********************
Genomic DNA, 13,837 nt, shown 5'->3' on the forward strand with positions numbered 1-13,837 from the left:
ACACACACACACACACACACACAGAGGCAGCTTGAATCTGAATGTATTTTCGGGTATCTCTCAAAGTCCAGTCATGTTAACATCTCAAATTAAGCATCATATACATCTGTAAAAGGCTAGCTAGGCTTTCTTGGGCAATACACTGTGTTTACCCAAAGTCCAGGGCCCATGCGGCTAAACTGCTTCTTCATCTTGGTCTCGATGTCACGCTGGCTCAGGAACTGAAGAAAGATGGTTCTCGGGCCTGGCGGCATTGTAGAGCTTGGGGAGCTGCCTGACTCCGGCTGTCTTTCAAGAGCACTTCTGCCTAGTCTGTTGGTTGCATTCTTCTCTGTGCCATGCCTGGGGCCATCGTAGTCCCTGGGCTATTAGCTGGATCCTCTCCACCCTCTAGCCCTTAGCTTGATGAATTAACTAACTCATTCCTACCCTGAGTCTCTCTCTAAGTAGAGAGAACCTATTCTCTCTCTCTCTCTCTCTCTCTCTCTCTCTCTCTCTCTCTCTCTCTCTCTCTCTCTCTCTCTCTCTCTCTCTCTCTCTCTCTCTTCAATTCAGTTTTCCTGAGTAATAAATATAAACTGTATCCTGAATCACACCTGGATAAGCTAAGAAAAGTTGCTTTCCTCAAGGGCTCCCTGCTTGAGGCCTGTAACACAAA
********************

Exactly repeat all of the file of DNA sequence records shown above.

Genomic DNA, 13,837 nt, shown 5'->3' on the forward strand with positions numbered 1-13,837 from the left:
ACACACACACACACACACACACAGAGGCAGCTTGAATCTGAATGTATTTTCGGGTATCTCTCAAAGTCCAGTCATGTTAACATCTCAAATTAAGCATCATATACATCTGTAAAAGGCTAGCTAGGCTTTCTTGGGCAATACACTGTGTTTACCCAAAGTCCAGGGCCCATGCGGCTAAACTGCTTCTTCATCTTGGTCTCGATGTCACGCTGGCTCAGGAACTGAAGAAAGATGGTTCTCGGGCCTGGCGGCATTGTAGAGCTTGGGGAGCTGCCTGACTCCGGCTGTCTTTCAAGAGCACTTCTGCCTAGTCTGTTGGTTGCATTCTTCTCTGTGCCATGCCTGGGGCCATCGTAGTCCCTGGGCTATTAGCTGGATCCTCTCCACCCTCTAGCCCTTAGCTTGATGAATTAACTAACTCATTCCTACCCTGAGTCTCTCTCTAAGTAGAGAGAACCTATTCTCTCTCTCTCTCTCTCTCTCTCTCTCTCTCTCTCTCTCTCTCTCTCTCTCTCTCTCTCTCTCTCTCTCTCTCTCTCTCTCTCTTCAATTCAGTTTTCCTGAGTAATAAATATAAACTGTATCCTGAATCACACCTGGATAAGCTAAGAAAAGTTGCTTTCCTCAAGGGCTCCCTGCTTGAGGCCTGTAACACAAA